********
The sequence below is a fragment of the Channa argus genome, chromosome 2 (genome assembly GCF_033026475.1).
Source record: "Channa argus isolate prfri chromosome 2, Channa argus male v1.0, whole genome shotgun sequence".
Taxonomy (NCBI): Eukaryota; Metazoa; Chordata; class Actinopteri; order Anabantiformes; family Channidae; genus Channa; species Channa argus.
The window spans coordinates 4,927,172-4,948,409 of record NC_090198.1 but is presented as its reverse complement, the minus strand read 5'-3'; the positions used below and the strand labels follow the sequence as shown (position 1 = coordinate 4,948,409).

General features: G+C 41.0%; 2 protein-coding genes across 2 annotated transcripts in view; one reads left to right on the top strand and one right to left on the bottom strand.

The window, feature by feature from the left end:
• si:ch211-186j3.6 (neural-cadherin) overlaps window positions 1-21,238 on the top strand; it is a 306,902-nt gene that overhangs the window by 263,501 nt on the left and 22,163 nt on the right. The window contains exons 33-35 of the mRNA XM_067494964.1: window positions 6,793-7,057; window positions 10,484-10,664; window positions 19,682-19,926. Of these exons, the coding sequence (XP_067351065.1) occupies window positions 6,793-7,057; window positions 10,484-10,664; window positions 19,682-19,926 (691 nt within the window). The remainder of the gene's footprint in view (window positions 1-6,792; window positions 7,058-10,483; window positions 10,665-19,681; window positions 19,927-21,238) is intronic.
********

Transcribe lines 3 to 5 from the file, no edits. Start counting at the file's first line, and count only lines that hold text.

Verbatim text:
Taxonomy (NCBI): Eukaryota; Metazoa; Chordata; class Actinopteri; order Anabantiformes; family Channidae; genus Channa; species Channa argus.
The window spans coordinates 4,927,172-4,948,409 of record NC_090198.1 but is presented as its reverse complement, the minus strand read 5'-3'; the positions used below and the strand labels follow the sequence as shown (position 1 = coordinate 4,948,409).

General features: G+C 41.0%; 2 protein-coding genes across 2 annotated transcripts in view; one reads left to right on the top strand and one right to left on the bottom strand.